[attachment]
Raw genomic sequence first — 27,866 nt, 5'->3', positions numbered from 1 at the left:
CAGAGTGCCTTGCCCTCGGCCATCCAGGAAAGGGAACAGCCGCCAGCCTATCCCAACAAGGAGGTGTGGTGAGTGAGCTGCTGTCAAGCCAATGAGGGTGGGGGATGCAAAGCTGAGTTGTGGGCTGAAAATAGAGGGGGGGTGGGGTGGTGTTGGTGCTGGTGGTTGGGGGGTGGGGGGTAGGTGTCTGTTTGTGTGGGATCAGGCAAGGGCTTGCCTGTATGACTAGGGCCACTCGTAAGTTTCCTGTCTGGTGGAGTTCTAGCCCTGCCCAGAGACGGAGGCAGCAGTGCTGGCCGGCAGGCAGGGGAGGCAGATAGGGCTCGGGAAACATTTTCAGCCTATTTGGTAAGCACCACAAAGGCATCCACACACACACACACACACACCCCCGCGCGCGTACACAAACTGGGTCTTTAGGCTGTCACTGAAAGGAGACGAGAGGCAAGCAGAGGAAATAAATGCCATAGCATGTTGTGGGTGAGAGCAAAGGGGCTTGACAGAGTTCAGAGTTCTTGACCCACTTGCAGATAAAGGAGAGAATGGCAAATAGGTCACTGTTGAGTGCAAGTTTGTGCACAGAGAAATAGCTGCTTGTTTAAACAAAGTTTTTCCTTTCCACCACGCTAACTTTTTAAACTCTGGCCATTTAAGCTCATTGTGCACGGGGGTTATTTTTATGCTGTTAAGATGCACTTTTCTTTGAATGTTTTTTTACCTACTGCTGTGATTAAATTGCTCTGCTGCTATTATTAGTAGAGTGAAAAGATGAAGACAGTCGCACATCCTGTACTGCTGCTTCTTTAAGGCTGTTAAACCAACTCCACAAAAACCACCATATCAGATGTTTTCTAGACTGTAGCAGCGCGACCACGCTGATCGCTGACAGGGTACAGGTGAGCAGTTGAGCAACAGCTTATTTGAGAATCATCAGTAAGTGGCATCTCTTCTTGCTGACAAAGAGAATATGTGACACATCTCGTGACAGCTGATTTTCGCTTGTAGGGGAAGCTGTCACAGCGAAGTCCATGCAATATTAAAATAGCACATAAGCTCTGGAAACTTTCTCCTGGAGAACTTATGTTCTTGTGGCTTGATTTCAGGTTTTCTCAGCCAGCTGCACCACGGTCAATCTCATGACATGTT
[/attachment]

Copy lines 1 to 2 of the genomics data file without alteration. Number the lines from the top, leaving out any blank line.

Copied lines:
Raw genomic sequence first — 27,866 nt, 5'->3', positions numbered from 1 at the left:
CAGAGTGCCTTGCCCTCGGCCATCCAGGAAAGGGAACAGCCGCCAGCCTATCCCAACAAGGAGGTGTGGTGAGTGAGCTGCTGTCAAGCCAATGAGGGTGGGGGATGCAAAGCTGAGTTGTGGGCTGAAAATAGAGGGGGGGTGGGGTGGTGTTGGTGCTGGTGGTTGGGGGGTGGGGGGTAGGTGTCTGTTTGTGTGGGATCAGGCAAGGGCTTGCCTGTATGACTAGGGCCACTCGTAAGTTTCCTGTCTGGTGGAGTTCTAGCCCTGCCCAGAGACGGAGGCAGCAGTGCTGGCCGGCAGGCAGGGGAGGCAGATAGGGCTCGGGAAACATTTTCAGCCTATTTGGTAAGCACCACAAAGGCATCCACACACACACACACACACACCCCCGCGCGCGTACACAAACTGGGTCTTTAGGCTGTCACTGAAAGGAGACGAGAGGCAAGCAGAGGAAATAAATGCCATAGCATGTTGTGGGTGAGAGCAAAGGGGCTTGACAGAGTTCAGAGTTCTTGACCCACTTGCAGATAAAGGAGAGAATGGCAAATAGGTCACTGTTGAGTGCAAGTTTGTGCACAGAGAAATAGCTGCTTGTTTAAACAAAGTTTTTCCTTTCCACCACGCTAACTTTTTAAACTCTGGCCATTTAAGCTCATTGTGCACGGGGGTTATTTTTATGCTGTTAAGATGCACTTTTCTTTGAATGTTTTTTTACCTACTGCTGTGATTAAATTGCTCTGCTGCTATTATTAGTAGAGTGAAAAGATGAAGACAGTCGCACATCCTGTACTGCTGCTTCTTTAAGGCTGTTAAACCAACTCCACAAAAACCACCATATCAGATGTTTTCTAGACTGTAGCAGCGCGACCACGCTGATCGCTGACAGGGTACAGGTGAGCAGTTGAGCAACAGCTTATTTGAGAATCATCAGTAAGTGGCATCTCTTCTTGCTGACAAAGAGAATATGTGACACATCTCGTGACAGCTGATTTTCGCTTGTAGGGGAAGCTGTCACAGCGAAGTCCATGCAATATTAAAATAGCACATAAGCTCTGGAAACTTTCTCCTGGAGAACTTATGTTCTTGTGGCTTGATTTCAGGTTTTCTCAGCCAGCTGCACCACGGTCAATCTCATGACATGTT